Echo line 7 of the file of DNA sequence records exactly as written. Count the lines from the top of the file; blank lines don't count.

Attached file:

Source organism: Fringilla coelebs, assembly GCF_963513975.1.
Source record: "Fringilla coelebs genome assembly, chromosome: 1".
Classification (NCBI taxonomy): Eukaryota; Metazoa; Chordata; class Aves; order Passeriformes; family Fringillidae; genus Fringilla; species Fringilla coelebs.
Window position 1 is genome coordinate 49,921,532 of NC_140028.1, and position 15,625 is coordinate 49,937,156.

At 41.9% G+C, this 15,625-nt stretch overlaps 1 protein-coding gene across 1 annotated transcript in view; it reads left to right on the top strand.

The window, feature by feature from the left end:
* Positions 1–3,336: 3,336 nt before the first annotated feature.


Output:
* Positions 1–3,336: 3,336 nt before the first annotated feature.